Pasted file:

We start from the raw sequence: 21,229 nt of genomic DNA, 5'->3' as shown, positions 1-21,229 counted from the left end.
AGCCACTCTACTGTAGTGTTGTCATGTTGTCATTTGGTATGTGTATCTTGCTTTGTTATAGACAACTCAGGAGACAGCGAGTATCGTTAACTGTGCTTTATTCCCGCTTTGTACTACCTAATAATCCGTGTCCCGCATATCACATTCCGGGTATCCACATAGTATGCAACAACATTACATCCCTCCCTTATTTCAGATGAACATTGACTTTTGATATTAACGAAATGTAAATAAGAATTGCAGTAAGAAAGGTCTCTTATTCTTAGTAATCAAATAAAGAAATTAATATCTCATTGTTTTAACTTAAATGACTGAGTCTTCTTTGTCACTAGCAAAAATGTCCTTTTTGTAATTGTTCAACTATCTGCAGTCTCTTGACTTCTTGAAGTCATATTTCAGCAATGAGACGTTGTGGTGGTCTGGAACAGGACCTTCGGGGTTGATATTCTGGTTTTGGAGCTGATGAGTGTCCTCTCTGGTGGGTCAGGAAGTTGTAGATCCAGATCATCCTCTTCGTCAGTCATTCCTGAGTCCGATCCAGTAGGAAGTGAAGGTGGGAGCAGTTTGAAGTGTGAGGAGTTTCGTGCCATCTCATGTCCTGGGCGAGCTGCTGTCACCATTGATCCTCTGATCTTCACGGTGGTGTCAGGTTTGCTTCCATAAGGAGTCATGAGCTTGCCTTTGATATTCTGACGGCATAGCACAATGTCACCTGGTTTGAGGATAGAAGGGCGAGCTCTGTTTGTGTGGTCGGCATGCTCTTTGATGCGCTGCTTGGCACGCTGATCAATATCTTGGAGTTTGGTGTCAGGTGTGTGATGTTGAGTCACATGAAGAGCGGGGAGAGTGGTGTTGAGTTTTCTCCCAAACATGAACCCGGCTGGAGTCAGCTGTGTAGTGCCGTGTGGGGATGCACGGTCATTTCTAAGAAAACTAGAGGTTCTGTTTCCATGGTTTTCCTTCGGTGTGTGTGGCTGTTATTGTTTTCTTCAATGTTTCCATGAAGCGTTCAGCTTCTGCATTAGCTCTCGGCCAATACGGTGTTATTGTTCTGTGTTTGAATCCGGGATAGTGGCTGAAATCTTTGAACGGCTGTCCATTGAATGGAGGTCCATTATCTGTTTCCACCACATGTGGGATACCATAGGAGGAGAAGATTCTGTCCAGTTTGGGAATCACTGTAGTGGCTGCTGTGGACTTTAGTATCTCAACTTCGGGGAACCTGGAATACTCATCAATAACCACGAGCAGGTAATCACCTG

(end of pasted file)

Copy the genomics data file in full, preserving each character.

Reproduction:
We start from the raw sequence: 21,229 nt of genomic DNA, 5'->3' as shown, positions 1-21,229 counted from the left end.
AGCCACTCTACTGTAGTGTTGTCATGTTGTCATTTGGTATGTGTATCTTGCTTTGTTATAGACAACTCAGGAGACAGCGAGTATCGTTAACTGTGCTTTATTCCCGCTTTGTACTACCTAATAATCCGTGTCCCGCATATCACATTCCGGGTATCCACATAGTATGCAACAACATTACATCCCTCCCTTATTTCAGATGAACATTGACTTTTGATATTAACGAAATGTAAATAAGAATTGCAGTAAGAAAGGTCTCTTATTCTTAGTAATCAAATAAAGAAATTAATATCTCATTGTTTTAACTTAAATGACTGAGTCTTCTTTGTCACTAGCAAAAATGTCCTTTTTGTAATTGTTCAACTATCTGCAGTCTCTTGACTTCTTGAAGTCATATTTCAGCAATGAGACGTTGTGGTGGTCTGGAACAGGACCTTCGGGGTTGATATTCTGGTTTTGGAGCTGATGAGTGTCCTCTCTGGTGGGTCAGGAAGTTGTAGATCCAGATCATCCTCTTCGTCAGTCATTCCTGAGTCCGATCCAGTAGGAAGTGAAGGTGGGAGCAGTTTGAAGTGTGAGGAGTTTCGTGCCATCTCATGTCCTGGGCGAGCTGCTGTCACCATTGATCCTCTGATCTTCACGGTGGTGTCAGGTTTGCTTCCATAAGGAGTCATGAGCTTGCCTTTGATATTCTGACGGCATAGCACAATGTCACCTGGTTTGAGGATAGAAGGGCGAGCTCTGTTTGTGTGGTCGGCATGCTCTTTGATGCGCTGCTTGGCACGCTGATCAATATCTTGGAGTTTGGTGTCAGGTGTGTGATGTTGAGTCACATGAAGAGCGGGGAGAGTGGTGTTGAGTTTTCTCCCAAACATGAACCCGGCTGGAGTCAGCTGTGTAGTGCCGTGTGGGGATGCACGGTCATTTCTAAGAAAACTAGAGGTTCTGTTTCCATGGTTTTCCTTCGGTGTGTGTGGCTGTTATTGTTTTCTTCAATGTTTCCATGAAGCGTTCAGCTTCTGCATTAGCTCTCGGCCAATACGGTGTTATTGTTCTGTGTTTGAATCCGGGATAGTGGCTGAAATCTTTGAACGGCTGTCCATTGAATGGAGGTCCATTATCTGTTTCCACCACATGTGGGATACCATAGGAGGAGAAGATTCTGTCCAGTTTGGGAATCACTGTAGTGGCTGCTGTGGACTTTAGTATCTCAACTTCGGGGAACCTGGAATACTCATCAATAACCACGAGCAGGTAATCACCTG